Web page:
Grown-ups like numbers. When you tell them about a new friend, they never ask questions about what really matters. They never ask: “What does his voice sound like?” “What games does he like best?” “Does he collect butterflies?” They ask: “How old is he?” “How many brothers does he have?” “How much does he weigh?” “How much money does his father make?” Only then do they think they know him.
If you tell grown-ups, “I saw a beautiful red brick house, with geraniums at the windows and doves on the roof,” they won’t be able to imagine such a house. You have to tell them, “I saw a house worth a hundred thousand francs.” Then they exclaim, “What a pretty house!”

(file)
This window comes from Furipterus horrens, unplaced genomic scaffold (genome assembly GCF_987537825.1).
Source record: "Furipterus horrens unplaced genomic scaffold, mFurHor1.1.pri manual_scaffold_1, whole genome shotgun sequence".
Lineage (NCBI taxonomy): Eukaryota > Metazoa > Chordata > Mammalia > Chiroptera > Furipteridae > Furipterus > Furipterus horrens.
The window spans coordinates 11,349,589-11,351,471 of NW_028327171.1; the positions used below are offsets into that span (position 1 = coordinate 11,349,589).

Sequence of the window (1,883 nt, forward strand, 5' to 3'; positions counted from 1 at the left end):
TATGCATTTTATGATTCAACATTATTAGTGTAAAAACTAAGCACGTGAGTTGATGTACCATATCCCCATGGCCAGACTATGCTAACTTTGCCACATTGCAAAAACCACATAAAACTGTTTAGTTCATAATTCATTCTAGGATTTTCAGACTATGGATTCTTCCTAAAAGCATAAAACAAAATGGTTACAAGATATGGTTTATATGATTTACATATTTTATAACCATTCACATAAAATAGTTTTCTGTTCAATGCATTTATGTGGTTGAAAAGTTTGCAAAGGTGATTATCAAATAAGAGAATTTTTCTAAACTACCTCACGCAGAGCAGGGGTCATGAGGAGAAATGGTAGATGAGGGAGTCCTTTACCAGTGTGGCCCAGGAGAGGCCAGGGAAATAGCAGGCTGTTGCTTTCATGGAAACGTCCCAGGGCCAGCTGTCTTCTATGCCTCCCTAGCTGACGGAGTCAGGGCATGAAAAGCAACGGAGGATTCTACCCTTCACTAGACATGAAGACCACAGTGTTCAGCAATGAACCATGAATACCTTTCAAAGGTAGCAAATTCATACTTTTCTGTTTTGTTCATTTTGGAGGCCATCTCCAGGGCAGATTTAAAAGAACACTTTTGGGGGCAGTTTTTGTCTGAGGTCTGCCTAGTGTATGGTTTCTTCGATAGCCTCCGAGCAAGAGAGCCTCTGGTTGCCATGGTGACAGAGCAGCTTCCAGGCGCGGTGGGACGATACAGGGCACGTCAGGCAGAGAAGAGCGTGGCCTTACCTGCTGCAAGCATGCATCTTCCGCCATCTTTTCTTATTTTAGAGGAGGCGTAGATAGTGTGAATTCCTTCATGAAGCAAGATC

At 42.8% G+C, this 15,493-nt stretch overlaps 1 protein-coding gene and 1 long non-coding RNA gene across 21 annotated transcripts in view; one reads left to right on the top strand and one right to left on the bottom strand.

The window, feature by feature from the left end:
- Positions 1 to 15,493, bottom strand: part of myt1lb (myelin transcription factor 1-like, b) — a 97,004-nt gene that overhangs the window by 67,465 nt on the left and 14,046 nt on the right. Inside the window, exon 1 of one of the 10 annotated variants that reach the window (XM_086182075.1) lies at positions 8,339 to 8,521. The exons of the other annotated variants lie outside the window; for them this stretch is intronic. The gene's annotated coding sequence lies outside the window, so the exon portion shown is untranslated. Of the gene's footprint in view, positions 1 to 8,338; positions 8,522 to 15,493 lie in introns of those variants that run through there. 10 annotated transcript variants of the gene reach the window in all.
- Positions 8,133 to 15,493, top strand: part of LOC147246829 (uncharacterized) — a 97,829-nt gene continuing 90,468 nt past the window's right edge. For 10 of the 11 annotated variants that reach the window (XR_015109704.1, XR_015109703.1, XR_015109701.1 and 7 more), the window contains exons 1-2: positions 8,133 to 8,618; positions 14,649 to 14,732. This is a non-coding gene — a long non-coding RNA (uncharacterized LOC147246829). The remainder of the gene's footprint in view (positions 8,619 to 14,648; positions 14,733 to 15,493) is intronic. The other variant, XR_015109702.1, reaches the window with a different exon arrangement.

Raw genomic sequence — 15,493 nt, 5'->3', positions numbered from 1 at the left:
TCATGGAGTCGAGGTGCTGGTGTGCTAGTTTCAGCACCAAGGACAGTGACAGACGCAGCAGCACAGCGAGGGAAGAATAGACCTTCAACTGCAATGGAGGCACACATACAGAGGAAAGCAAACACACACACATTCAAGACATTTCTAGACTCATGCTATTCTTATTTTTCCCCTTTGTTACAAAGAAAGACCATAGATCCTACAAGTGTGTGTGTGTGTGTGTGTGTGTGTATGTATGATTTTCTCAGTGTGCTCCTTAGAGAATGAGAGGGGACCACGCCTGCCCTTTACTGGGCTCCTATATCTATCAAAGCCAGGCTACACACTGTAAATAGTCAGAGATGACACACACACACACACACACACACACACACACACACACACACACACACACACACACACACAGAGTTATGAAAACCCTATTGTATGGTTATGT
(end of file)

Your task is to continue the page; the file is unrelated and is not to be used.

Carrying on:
So if you tell them: “The proof the little prince’s existence is that he was delightful, that he laughed, and that he wanted a sheep. When someone wants a sheep, that proves he exists,” they shrug their shoulders and treat you like a child! But if you tell them, “The planet he came from is Asteroid B-612,” then they’ll be convinced, and they won’t bother you with their questions. That’s the way they are. You must not hold it against them. Children should be very understanding of grown-ups.
But, of course, those of us who understand life couldn’t care less about numbers!